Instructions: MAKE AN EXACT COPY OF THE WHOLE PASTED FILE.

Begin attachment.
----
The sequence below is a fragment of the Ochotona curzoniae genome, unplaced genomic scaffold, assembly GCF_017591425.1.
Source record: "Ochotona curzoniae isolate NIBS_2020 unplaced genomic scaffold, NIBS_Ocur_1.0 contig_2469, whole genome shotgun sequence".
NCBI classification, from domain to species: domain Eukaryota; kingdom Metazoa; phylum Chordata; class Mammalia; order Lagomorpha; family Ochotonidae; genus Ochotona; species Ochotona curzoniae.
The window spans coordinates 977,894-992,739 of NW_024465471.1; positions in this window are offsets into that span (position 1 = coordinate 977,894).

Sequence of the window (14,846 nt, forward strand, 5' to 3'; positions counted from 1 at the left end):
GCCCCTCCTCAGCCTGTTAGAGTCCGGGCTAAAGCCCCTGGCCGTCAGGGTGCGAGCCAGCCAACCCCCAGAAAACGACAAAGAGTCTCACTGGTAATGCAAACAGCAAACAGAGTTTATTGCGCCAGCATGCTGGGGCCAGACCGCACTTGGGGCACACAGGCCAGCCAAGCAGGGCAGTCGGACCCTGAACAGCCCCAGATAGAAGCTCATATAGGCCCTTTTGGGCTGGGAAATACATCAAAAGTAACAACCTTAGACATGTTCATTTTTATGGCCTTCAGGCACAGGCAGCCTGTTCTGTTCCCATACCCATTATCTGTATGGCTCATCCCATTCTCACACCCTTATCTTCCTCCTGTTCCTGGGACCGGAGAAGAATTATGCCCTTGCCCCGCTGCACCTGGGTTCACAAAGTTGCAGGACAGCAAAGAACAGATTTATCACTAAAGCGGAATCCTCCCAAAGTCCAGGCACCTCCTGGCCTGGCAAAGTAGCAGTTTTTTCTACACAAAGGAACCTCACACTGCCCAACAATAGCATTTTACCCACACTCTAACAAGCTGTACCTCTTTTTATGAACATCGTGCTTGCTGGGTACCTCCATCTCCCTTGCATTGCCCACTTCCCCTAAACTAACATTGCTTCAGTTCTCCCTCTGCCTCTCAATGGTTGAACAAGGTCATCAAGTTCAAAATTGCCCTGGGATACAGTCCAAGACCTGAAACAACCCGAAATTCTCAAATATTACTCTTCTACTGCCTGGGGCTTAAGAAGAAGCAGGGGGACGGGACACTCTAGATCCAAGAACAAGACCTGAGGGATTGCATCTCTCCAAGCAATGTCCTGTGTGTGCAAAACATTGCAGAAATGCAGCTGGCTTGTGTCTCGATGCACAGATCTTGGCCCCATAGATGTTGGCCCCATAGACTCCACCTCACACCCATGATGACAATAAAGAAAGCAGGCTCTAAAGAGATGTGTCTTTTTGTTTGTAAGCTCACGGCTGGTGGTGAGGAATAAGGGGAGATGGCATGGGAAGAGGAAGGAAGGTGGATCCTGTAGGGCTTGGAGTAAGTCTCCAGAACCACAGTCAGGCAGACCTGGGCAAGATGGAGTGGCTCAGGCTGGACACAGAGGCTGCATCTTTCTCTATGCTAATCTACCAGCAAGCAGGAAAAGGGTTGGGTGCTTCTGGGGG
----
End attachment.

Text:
The sequence below is a fragment of the Ochotona curzoniae genome, unplaced genomic scaffold, assembly GCF_017591425.1.
Source record: "Ochotona curzoniae isolate NIBS_2020 unplaced genomic scaffold, NIBS_Ocur_1.0 contig_2469, whole genome shotgun sequence".
NCBI classification, from domain to species: domain Eukaryota; kingdom Metazoa; phylum Chordata; class Mammalia; order Lagomorpha; family Ochotonidae; genus Ochotona; species Ochotona curzoniae.
The window spans coordinates 977,894-992,739 of NW_024465471.1; positions in this window are offsets into that span (position 1 = coordinate 977,894).

Sequence of the window (14,846 nt, forward strand, 5' to 3'; positions counted from 1 at the left end):
GCCCCTCCTCAGCCTGTTAGAGTCCGGGCTAAAGCCCCTGGCCGTCAGGGTGCGAGCCAGCCAACCCCCAGAAAACGACAAAGAGTCTCACTGGTAATGCAAACAGCAAACAGAGTTTATTGCGCCAGCATGCTGGGGCCAGACCGCACTTGGGGCACACAGGCCAGCCAAGCAGGGCAGTCGGACCCTGAACAGCCCCAGATAGAAGCTCATATAGGCCCTTTTGGGCTGGGAAATACATCAAAAGTAACAACCTTAGACATGTTCATTTTTATGGCCTTCAGGCACAGGCAGCCTGTTCTGTTCCCATACCCATTATCTGTATGGCTCATCCCATTCTCACACCCTTATCTTCCTCCTGTTCCTGGGACCGGAGAAGAATTATGCCCTTGCCCCGCTGCACCTGGGTTCACAAAGTTGCAGGACAGCAAAGAACAGATTTATCACTAAAGCGGAATCCTCCCAAAGTCCAGGCACCTCCTGGCCTGGCAAAGTAGCAGTTTTTTCTACACAAAGGAACCTCACACTGCCCAACAATAGCATTTTACCCACACTCTAACAAGCTGTACCTCTTTTTATGAACATCGTGCTTGCTGGGTACCTCCATCTCCCTTGCATTGCCCACTTCCCCTAAACTAACATTGCTTCAGTTCTCCCTCTGCCTCTCAATGGTTGAACAAGGTCATCAAGTTCAAAATTGCCCTGGGATACAGTCCAAGACCTGAAACAACCCGAAATTCTCAAATATTACTCTTCTACTGCCTGGGGCTTAAGAAGAAGCAGGGGGACGGGACACTCTAGATCCAAGAACAAGACCTGAGGGATTGCATCTCTCCAAGCAATGTCCTGTGTGTGCAAAACATTGCAGAAATGCAGCTGGCTTGTGTCTCGATGCACAGATCTTGGCCCCATAGATGTTGGCCCCATAGACTCCACCTCACACCCATGATGACAATAAAGAAAGCAGGCTCTAAAGAGATGTGTCTTTTTGTTTGTAAGCTCACGGCTGGTGGTGAGGAATAAGGGGAGATGGCATGGGAAGAGGAAGGAAGGTGGATCCTGTAGGGCTTGGAGTAAGTCTCCAGAACCACAGTCAGGCAGACCTGGGCAAGATGGAGTGGCTCAGGCTGGACACAGAGGCTGCATCTTTCTCTATGCTAATCTACCAGCAAGCAGGAAAAGGGTTGGGTGCTTCTGGGGG